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By Susanne Wedlich
Insight LMU, Issue 1 (2011)
Abstract: Raging marauders or heroic warriors? What were the Vikings really like? How did they master a demanding environment? How did they form trading networks and what did they use as trade goods? Answers to these questions may be found at Haithabu, now a candidate for inclusion in the UNESCO list of World Heritage sites. The anthropologist Gisela Grupe has been using chemical methods to tease clues to Viking lifestyles from skeletal remains and organic materials found at Haithabu. Her results challenge some cherished interpretations.
Introduction: The longships appeared off the small island of Lindisfarne as if they had materialized from nowhere. Armed men waded ashore, and proceeded to destroy much of the rich monastery of St. Cuthbert. They put its inhabitants to the sword and burned its buildings. They then made off with their spoils, vanishing as swiftly as they had arrived. The monastery founded at this spot on the Northeast coast of England was left in ruins. The chronicles date the devastating event to June 8, 793. On that day, the Vikings made their entrance on the stage of history, and shocked the Christian world of Western Europe.
The savage raid on the monks of Lindisfarne was not to be the last of its kind. For the following three centuries − the Viking Age − the inhabitants of the coastal regions of Europe lived in the knowledge that nothing was safe from the violent seamen, bent on robbery, arson and murder. Even large fortified cities, like London, Cologne, Paris, Cadiz and Pisa, were attacked. But the pirates generally preferred to raid smaller settlements and monasteries, where they could expect to encounter little opposition and find rich pickings.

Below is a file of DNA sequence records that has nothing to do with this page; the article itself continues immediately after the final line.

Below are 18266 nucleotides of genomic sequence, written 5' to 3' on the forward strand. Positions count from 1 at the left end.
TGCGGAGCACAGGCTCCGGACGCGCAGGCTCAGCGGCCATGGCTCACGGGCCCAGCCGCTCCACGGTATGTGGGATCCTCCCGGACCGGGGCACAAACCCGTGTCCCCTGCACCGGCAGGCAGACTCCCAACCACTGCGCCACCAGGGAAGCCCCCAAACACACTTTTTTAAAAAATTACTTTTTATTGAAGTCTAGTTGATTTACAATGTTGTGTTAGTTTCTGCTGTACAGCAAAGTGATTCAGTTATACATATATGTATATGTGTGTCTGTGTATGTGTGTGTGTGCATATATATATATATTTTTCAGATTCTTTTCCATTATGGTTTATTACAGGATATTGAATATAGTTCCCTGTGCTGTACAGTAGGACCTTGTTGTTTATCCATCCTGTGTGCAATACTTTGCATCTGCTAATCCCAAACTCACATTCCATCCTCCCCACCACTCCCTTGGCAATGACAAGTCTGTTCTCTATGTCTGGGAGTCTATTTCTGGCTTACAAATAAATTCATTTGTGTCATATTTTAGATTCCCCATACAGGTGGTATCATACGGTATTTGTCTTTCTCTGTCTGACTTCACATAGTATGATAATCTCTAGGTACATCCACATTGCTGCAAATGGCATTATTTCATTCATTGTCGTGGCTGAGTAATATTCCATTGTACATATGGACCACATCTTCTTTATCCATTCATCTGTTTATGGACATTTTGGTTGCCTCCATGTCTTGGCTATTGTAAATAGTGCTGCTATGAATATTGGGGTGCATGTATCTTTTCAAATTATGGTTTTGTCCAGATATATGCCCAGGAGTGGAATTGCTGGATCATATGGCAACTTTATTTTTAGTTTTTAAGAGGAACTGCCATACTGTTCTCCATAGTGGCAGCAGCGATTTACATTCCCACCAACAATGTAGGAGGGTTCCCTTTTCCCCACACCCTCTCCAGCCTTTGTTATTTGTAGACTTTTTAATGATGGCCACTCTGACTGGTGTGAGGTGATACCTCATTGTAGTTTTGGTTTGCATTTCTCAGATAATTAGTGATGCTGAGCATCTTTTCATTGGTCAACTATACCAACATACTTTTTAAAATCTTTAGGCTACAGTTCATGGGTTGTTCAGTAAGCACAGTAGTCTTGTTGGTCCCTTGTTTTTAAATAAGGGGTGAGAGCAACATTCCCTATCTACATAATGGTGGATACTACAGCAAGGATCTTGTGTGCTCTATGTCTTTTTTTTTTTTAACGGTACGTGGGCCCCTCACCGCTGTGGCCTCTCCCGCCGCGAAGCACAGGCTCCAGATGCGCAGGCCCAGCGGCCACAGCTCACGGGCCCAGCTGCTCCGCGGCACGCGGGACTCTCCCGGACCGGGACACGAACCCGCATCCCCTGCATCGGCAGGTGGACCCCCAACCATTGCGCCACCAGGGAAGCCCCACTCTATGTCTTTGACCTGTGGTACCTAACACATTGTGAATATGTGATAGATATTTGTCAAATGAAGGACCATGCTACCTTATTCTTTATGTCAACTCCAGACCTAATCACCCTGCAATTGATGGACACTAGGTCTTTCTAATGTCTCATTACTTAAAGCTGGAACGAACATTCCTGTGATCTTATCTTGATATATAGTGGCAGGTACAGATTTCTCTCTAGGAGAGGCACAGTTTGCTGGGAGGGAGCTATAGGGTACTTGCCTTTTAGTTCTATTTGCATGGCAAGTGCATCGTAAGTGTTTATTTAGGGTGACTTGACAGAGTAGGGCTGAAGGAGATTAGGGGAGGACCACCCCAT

The term “Vikings” is generally applied to the early Scandinavians as a whole. In the Middle Ages, however, it referred only to the Northmen who roamed the seas in their fast and highly manoeuvrable longships, on the lookout for rewarding opportunities (the Norse word refers to an overseas expedition). Their kinsmen at home, and the rest of the population of Scandinavia, did not share their way of life, nor were they all members of a single polity. But they all spoke the same language, used the runic script and worshipped Odin, Thor and the other Nordic gods.